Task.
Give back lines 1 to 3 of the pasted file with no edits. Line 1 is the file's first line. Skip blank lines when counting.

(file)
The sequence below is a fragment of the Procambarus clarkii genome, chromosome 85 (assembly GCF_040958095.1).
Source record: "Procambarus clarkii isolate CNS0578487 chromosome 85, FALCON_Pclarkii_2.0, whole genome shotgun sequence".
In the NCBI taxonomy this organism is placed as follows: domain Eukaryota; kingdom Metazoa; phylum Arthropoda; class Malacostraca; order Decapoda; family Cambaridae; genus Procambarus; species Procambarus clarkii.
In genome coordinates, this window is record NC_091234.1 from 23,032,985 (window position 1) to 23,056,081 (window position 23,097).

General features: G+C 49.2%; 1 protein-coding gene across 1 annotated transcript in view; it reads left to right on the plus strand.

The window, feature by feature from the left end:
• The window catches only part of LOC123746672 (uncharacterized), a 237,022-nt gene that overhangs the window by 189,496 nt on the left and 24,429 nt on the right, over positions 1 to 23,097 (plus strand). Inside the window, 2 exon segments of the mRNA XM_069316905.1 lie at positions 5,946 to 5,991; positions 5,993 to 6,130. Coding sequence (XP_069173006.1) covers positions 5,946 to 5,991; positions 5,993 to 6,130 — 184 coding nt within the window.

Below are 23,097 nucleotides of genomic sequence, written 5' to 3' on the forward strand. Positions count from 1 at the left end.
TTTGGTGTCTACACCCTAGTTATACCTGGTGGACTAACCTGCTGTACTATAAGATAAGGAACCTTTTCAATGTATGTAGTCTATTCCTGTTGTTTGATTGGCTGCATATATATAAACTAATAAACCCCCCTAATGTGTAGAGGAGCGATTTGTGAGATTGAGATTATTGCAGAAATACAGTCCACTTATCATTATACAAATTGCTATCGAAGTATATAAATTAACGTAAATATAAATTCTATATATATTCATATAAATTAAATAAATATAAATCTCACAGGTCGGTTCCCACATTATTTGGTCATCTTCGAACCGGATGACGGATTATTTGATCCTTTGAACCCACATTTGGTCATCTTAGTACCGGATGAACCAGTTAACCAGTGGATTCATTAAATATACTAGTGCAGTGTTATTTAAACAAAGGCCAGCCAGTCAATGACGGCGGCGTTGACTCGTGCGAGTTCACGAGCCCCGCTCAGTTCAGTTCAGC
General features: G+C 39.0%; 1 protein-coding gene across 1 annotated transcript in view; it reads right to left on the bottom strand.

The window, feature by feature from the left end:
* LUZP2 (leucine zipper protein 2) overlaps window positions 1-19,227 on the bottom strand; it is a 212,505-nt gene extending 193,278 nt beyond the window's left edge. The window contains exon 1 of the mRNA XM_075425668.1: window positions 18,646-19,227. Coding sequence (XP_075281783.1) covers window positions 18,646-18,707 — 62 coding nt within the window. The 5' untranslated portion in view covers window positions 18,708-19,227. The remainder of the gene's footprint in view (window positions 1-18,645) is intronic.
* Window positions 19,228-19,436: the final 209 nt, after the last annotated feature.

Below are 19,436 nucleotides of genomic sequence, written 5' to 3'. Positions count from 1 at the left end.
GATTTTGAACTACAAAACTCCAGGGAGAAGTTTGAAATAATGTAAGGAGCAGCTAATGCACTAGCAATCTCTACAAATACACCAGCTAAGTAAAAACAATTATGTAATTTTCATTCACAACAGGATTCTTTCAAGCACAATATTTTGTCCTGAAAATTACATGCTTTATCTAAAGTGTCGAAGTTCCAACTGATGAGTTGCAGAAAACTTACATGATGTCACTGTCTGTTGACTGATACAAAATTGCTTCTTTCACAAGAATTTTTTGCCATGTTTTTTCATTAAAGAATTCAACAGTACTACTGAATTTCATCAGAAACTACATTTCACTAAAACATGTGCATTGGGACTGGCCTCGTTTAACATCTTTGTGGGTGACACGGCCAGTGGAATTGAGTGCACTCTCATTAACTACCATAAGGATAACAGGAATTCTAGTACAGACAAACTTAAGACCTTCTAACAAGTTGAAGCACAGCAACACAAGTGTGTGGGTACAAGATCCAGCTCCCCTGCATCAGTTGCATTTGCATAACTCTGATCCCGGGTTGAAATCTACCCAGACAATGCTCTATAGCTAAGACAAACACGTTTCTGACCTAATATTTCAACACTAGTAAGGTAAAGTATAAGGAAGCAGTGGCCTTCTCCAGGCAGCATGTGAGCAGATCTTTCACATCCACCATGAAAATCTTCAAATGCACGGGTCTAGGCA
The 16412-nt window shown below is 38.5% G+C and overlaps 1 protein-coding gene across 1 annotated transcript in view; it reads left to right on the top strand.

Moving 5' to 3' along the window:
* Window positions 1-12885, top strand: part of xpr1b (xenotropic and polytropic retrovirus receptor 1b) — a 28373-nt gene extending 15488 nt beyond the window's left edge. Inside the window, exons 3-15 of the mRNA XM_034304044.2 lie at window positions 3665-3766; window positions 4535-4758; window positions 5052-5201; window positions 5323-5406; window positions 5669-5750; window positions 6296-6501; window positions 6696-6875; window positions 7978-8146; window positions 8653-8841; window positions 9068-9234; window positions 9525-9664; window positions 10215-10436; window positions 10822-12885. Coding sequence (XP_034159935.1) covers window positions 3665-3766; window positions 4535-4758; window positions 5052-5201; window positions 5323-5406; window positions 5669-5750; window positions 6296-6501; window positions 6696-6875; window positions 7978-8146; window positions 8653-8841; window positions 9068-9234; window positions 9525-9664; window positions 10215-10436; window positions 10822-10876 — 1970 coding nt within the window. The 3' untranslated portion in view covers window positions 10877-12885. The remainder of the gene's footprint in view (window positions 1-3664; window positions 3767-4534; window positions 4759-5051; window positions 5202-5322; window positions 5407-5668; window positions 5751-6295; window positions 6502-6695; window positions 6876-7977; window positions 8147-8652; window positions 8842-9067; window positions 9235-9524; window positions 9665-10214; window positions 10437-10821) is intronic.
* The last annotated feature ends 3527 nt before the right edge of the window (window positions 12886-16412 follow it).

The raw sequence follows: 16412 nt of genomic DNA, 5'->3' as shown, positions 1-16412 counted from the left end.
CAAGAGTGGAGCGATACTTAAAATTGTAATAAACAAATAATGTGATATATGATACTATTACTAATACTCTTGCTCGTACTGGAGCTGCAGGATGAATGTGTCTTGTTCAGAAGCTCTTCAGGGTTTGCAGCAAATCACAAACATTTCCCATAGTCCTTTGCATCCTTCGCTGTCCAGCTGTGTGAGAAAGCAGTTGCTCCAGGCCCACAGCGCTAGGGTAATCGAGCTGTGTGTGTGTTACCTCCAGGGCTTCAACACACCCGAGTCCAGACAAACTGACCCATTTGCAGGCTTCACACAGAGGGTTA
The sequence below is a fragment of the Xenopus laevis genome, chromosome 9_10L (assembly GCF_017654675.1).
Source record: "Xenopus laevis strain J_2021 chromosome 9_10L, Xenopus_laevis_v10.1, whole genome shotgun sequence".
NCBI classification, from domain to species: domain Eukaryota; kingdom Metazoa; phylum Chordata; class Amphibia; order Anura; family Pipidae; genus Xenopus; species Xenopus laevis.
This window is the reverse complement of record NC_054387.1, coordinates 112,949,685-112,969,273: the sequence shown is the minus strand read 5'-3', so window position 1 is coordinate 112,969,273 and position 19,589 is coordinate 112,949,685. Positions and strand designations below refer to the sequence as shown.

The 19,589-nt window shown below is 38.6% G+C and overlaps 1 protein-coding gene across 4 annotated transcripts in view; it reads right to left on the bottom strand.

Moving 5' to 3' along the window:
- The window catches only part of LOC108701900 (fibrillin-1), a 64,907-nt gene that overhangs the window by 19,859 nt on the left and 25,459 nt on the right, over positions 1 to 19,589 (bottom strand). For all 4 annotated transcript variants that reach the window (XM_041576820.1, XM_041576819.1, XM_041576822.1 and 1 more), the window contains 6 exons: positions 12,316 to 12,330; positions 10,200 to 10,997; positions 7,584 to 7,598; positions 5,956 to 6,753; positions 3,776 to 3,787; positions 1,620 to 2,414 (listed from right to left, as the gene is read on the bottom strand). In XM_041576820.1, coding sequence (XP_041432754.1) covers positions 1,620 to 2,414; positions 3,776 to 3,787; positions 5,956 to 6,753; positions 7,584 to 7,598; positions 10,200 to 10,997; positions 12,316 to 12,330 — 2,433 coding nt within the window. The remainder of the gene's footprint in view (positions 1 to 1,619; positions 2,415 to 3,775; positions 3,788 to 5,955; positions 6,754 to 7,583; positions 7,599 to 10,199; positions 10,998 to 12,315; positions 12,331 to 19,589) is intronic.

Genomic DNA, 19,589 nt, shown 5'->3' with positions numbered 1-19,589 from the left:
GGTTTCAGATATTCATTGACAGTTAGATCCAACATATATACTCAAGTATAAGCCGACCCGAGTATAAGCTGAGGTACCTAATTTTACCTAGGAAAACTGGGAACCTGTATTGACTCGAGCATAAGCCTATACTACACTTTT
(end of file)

The sequence below is a fragment of the Procambarus clarkii genome, chromosome 85 (assembly GCF_040958095.1).
Source record: "Procambarus clarkii isolate CNS0578487 chromosome 85, FALCON_Pclarkii_2.0, whole genome shotgun sequence".
In the NCBI taxonomy this organism is placed as follows: domain Eukaryota; kingdom Metazoa; phylum Arthropoda; class Malacostraca; order Decapoda; family Cambaridae; genus Procambarus; species Procambarus clarkii.